Jon G’s review published on Letterboxd:
not sure this is actually worth 4 stars but it is Star Wars so what can you do? 🤷♂️
Rian Johnson has a lot to say here and most of it is quite good. He is certainly right (and JJ Abrams is wrong) on the question of Snoke’s origins or Rey’s origins. There is basically no possible scene where Rey learns about her parents and helps the plot or has any emotional weight.
He is also correct that Luke could not take a conventional part in the story if our new heroes are going to take centre stage.
However, Johnson’s overt thumbing of his nose at The Force Awakens multiple times (restaging the Jedi Steps scene, Rey’s encounter in the cave, Kylo telling Rey she comes from nobody to her face) made sure that many fans would have problems with The Last Jedi.
The Force Awakens had just enough plot to hang the emotional arc J.J. Abrams wanted. It looked like Star Wars and felt like Star Wars. It also felt like J.J. Abrams, as in the stirring the pot with various possible mysteries, keeping his options open.
Lucasfilm had a difficult problem when deciding to continue the main SW story, nobody they would want to hire would give up more than 6years of their career in order to do the whole trilogy, so they decided to let three directors get their hands on it. That meant three different visions and that was always going to be difficult.
Johnson’s task was probably the most difficult, he had to make a film which felt good in its own right, but also took the scenario from TFW and set up the finale. It had to be downbeat, but not overly so.
For the most part The Last Jedi works quite well, it’s not a perfect film by any means.
Some of the “problems” of the film don’t bother me. Yes it is hard to reconcile the time taken during the Canto Bight plot, Jedi temple plot, and the slow motion space battle plot. They don’t seem to take the same amount of time, yet everyone meets up at the end. ESB has the same problem, but perhaps because the space battle is essentially has a ticking clock, viewers noticed this more this time. To me, I don’t worry about it. The characterisation of Luke and Rey also not problems in my view. Also people seem to hate Poe’s jokes, but they foreshadow how childish he is ( a major story point here) and we forget how bad the jokes in the original trilogy are, we love them only through repetition and nostalgia.
I did not understand the point of Benicio Del Toro’s character, though. He plays a rogue who turns out to be.... a rogue. For all the time Johnson spends on telling the audience that the Resistance is fighting for a reason, Del Toro’s little speech about how the same arms dealers sell to both sides feels out of place. His betrayal doesn’t land because he never spent any effort to help anyone in the first place.
2 other problems. The space scenes have lots of cgi, and distracting “camera effects” like fast zooming in, etc. Probably seemed cool at the time, but they emphasise the digital nature of those scenes and on smaller screens especially don’t look as amazing as they should. (The decision to have puppet Yoda pays off very well, he looks great!)
The biggest problem here is, like many big projects recently, the movie is just overstuffed. Apparently Johnson’s original cut was over 3 hours. I certainly wonder what he took out and would love to see an expanded edition of this.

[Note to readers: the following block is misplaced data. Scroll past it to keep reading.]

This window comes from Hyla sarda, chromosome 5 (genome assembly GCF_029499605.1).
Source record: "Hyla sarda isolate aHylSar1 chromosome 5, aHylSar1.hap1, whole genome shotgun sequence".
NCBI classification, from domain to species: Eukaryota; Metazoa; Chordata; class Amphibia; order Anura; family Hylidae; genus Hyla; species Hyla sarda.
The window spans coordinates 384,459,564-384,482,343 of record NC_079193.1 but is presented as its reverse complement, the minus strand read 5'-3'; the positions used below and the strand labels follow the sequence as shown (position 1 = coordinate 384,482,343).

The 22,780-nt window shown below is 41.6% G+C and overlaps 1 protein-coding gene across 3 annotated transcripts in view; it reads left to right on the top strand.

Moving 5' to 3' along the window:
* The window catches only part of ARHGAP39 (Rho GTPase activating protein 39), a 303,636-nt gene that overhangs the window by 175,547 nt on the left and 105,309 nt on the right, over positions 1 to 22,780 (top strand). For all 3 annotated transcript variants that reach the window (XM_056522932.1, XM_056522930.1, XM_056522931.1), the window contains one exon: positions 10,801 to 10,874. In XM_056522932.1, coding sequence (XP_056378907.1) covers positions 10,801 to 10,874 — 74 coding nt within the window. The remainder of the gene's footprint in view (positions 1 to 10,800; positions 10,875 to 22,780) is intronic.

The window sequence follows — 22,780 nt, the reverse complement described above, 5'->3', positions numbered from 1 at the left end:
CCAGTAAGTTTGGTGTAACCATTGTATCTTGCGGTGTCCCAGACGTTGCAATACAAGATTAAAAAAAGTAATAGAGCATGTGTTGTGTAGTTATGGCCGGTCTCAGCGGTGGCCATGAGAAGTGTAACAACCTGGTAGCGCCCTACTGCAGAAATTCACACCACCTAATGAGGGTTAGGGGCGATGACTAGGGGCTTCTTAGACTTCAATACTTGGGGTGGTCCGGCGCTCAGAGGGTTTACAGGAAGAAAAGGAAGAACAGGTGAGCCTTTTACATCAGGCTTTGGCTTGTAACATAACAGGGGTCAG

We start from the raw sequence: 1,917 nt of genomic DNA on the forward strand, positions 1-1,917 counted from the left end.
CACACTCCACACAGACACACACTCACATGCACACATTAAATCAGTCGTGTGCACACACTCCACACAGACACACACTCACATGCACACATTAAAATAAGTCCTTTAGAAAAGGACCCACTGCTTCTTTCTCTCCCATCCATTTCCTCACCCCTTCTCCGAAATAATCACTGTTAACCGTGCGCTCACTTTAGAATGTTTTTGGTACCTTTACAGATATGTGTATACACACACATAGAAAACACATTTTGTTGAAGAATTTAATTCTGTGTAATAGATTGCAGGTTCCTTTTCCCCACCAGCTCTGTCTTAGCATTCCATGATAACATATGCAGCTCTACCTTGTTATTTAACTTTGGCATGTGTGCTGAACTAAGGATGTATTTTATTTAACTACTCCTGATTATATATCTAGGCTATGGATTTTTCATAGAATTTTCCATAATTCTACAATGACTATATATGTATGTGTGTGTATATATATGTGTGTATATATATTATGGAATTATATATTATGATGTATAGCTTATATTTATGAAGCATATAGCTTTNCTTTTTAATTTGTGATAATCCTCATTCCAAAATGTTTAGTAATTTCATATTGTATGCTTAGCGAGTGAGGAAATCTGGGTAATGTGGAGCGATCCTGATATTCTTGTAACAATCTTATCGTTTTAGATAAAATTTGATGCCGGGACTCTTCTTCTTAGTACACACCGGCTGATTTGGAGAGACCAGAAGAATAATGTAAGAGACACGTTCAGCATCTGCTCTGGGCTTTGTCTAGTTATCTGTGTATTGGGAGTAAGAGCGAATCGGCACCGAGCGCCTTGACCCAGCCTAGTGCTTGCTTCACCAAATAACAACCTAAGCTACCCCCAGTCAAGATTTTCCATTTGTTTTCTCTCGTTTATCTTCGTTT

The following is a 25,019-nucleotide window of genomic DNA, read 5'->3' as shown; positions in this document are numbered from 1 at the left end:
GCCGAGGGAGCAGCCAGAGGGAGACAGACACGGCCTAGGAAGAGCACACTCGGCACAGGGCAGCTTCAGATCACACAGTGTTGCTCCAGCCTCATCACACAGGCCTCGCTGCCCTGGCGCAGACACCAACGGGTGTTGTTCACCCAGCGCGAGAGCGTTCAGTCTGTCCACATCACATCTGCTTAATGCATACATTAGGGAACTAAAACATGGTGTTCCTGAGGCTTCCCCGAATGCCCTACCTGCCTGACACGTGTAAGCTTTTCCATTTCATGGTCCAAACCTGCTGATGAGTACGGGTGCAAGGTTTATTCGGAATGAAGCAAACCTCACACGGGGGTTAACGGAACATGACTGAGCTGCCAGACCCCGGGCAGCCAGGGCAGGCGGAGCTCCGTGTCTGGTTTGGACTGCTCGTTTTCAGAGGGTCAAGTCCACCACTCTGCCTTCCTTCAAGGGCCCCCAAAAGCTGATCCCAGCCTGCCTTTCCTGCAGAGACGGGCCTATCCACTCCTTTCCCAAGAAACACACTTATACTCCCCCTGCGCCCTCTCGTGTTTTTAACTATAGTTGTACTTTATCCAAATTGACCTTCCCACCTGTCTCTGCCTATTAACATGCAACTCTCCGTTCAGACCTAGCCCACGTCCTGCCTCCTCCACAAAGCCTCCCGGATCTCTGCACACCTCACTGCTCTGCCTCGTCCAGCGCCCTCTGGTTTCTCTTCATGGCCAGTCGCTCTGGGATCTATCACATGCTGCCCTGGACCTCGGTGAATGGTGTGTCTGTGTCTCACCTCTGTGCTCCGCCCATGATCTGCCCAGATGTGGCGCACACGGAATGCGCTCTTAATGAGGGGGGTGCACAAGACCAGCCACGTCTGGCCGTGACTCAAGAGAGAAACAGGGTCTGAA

We have a Succession of battles. The opening, the First Order finding them in deep space. The final attack on the Cruiser and transports and the battle of hoth.. ahem Crait/ but also another plot about Poe versus Holdo
2 Jedi Temple Rey meets Luke and trains/but also another plot about her and Kylo and Her own insecurities
3. Finn and Rose go to find the codebreaker and get locked up and escape, plus another plot Involving a mercenary plus Finn versus Phasma.
Not to mention Rey versus Kylo/Kylo v Luke/Rey v Snoke/ Luke and Leia/ Leia versus Deep Space!
An example of this is the opening, we start already in a battle.
Battles and action sequences are cool when you know why they are happening, who is fighting, what their strategy and tactics are, and what the consequences of the battle are. By starting in the middle of a battle, we don’t really know what is important or not until the end.
Having so many plots means you can’t give them all enough attention. The scenes on the Jedi Island sparkle much more than the bits on the Resistance flagship, for example.
I could go on about that but I do want to salute Johnson for a couple of things. The inclusion of a number of small details that add up. The slight delay in the movements of all the Reys is a nice touch; as is the subtle use of the force by the stable boy in the final scene. Johnson also included a couple of clues about Luke’s surprise at the end. First Kylo gets wet after connecting with Rey, a physical manifestation. Also, on a second viewing it is clear that Kylo’s feet disturb the salt on the ground but not Luke’s. (I did not notice this the first time I saw the movie, although in the back of my mind I was wondering where he got the lightsaber)
He even takes care of the dice at the end.
Also upon a second watch the silent moment doesn’t seem nearly as long, and the Leia in space moment hit me better, although I can understand those who didn’t like it.
I certainly interpreted the end as Luke using the force as only a great master could, and that the galaxy will remember him as a legend once more. The spark of the rebellion is reborn. The ending is so literal in this respect I don’t understand how people might think differently but apparently there are people who think differently.